Masonic Funeral Rites
Every Master Mason in “Good Standing” is entitled to receive Masonic Funeral Rites. "Good Standing" is defined as the current years dues must be paid and not under Masonic Charges. So it is important that your dues be kept "up to date".
At the time of your death, your family should make your wishes known to the funeral home, or a lodge officer. If you want Masonic Rites at your death, you should discuss this with your family now. Make them aware that they must request this service.
There are very few occasions where Masonry is performed in public. These include laying of cornerstones, public installation of lodge officers, and Masonic Funerals. Attendance at a Masonic Funeral by a non-Mason could be his only exposure to our Fraternity.
The conducting of a Masonic Funeral is as old as the Fraternity itself. Long ago, in the time of Operative Masonry, the stonemasons buried their own. This custom has been carried on for centuries to our present day Masonic Funeral service.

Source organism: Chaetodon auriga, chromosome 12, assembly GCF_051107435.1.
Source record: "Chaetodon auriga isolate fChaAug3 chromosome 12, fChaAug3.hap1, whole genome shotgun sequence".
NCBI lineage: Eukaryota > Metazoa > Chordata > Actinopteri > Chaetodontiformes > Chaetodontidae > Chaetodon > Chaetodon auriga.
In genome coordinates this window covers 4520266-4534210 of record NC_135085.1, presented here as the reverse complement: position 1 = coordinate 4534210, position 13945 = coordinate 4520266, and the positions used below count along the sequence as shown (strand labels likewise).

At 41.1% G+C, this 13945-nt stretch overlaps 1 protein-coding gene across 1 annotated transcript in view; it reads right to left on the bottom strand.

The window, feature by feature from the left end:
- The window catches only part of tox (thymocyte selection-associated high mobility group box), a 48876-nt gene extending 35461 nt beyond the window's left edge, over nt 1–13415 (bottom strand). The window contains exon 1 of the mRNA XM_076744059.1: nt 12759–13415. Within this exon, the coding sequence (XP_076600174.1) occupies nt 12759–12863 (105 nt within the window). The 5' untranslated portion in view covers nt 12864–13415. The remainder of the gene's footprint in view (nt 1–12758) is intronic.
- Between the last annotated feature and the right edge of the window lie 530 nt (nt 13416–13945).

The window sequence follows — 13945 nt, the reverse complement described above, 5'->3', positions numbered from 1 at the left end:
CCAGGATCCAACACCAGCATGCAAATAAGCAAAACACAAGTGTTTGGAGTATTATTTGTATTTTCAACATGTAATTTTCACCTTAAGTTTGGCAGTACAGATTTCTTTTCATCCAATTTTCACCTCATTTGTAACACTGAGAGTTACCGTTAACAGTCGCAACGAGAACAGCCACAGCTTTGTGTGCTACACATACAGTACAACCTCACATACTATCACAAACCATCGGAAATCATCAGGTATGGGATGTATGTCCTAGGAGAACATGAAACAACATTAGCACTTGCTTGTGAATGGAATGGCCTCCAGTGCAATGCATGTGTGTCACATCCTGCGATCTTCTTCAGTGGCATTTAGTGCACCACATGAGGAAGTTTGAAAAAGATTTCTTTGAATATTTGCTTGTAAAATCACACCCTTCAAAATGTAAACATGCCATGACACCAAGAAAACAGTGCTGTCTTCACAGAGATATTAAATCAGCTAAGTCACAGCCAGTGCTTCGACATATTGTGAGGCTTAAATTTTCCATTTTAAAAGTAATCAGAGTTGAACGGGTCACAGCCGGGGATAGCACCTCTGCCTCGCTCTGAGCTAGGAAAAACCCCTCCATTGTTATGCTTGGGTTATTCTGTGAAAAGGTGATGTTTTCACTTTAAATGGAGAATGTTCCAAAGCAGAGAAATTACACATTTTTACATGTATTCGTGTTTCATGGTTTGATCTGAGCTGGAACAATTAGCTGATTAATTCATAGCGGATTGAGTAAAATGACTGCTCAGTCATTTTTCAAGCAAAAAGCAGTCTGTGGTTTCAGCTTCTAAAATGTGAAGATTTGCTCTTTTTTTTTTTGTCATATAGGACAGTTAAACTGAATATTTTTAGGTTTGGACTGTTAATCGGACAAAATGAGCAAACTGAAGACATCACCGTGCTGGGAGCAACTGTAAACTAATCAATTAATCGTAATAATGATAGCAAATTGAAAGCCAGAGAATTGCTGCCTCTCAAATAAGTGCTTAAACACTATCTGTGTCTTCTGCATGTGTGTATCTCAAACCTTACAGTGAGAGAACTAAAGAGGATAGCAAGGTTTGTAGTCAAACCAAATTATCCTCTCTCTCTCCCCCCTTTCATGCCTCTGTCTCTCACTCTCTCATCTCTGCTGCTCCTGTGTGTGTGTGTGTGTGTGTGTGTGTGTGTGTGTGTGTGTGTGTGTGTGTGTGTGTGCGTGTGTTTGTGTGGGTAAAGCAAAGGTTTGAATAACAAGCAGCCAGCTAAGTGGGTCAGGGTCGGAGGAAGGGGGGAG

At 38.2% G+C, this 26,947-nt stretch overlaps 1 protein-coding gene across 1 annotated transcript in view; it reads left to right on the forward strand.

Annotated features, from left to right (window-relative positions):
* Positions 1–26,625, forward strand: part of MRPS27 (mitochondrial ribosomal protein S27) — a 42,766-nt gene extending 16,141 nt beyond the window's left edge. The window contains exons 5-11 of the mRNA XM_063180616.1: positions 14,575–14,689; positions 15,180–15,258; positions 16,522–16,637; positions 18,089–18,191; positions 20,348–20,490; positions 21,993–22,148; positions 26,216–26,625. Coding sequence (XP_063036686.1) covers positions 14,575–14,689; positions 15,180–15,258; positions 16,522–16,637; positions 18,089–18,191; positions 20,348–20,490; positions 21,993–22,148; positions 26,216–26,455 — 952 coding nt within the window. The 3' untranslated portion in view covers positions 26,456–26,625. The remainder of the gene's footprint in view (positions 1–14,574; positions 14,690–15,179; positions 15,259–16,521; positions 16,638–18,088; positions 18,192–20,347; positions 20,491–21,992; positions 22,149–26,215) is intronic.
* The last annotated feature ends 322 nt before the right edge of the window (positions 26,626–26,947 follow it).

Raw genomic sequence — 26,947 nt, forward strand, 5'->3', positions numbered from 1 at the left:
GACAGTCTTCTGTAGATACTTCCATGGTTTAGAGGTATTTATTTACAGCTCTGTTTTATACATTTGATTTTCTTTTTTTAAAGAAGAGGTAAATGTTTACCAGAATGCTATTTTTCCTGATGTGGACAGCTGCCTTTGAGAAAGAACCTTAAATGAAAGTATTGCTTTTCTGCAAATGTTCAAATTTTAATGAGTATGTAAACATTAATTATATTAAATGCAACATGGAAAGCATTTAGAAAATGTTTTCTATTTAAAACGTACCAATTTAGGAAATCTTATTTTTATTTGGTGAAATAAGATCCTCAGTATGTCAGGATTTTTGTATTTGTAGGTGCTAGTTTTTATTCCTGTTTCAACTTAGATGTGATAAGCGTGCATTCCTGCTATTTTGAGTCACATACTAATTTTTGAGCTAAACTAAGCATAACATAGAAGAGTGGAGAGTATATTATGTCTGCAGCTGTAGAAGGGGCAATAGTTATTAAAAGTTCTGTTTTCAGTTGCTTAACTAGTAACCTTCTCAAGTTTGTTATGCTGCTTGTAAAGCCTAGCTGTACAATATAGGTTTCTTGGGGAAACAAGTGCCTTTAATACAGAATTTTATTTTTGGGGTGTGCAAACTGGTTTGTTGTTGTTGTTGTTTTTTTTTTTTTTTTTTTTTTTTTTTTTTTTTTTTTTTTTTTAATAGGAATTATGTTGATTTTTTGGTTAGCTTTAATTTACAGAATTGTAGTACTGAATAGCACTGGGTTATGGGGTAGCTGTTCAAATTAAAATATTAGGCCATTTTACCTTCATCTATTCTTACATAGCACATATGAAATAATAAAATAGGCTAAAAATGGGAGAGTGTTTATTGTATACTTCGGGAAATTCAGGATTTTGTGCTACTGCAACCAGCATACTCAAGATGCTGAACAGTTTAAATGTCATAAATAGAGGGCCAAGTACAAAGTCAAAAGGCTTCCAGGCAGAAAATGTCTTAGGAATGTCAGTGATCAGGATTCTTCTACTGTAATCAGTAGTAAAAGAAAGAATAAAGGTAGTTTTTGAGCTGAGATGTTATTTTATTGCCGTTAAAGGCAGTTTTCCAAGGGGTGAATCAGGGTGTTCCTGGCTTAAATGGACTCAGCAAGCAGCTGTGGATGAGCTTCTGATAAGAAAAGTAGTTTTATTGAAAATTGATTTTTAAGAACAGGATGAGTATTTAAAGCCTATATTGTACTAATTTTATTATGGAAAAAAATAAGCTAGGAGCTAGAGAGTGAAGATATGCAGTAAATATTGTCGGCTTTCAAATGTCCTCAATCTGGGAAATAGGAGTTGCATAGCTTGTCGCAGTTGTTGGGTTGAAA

A Masonic Funeral is the last tribute Masons can pay to a deceased Brother. In many ways, it is just as important to attend this service, as it is to attend a Regular Meeting. It is here that we “offer up to his memory the last tribute of our affection”. Poor attendance might cause one to think that the Brother was not well thought of. Good attendance might make one think that the Brother was well thought of. It is important that we make every effort to attend these services.
The Masonic Funeral Service is a beautiful piece of literature. It is simple, straightforward, and gives one the opportunity to reflect on their own mortality. No one can listen and not be affected by the powerful words, Mason and non-Mason alike.
The next time you read in the obituaries that Masonic Rites will be given for a departed brother, make sure you are there to help. It will only take 30-40 minutes of your time. Let us demonstrate before the world that we are men that practice brotherly love and affection, all the way to the grave.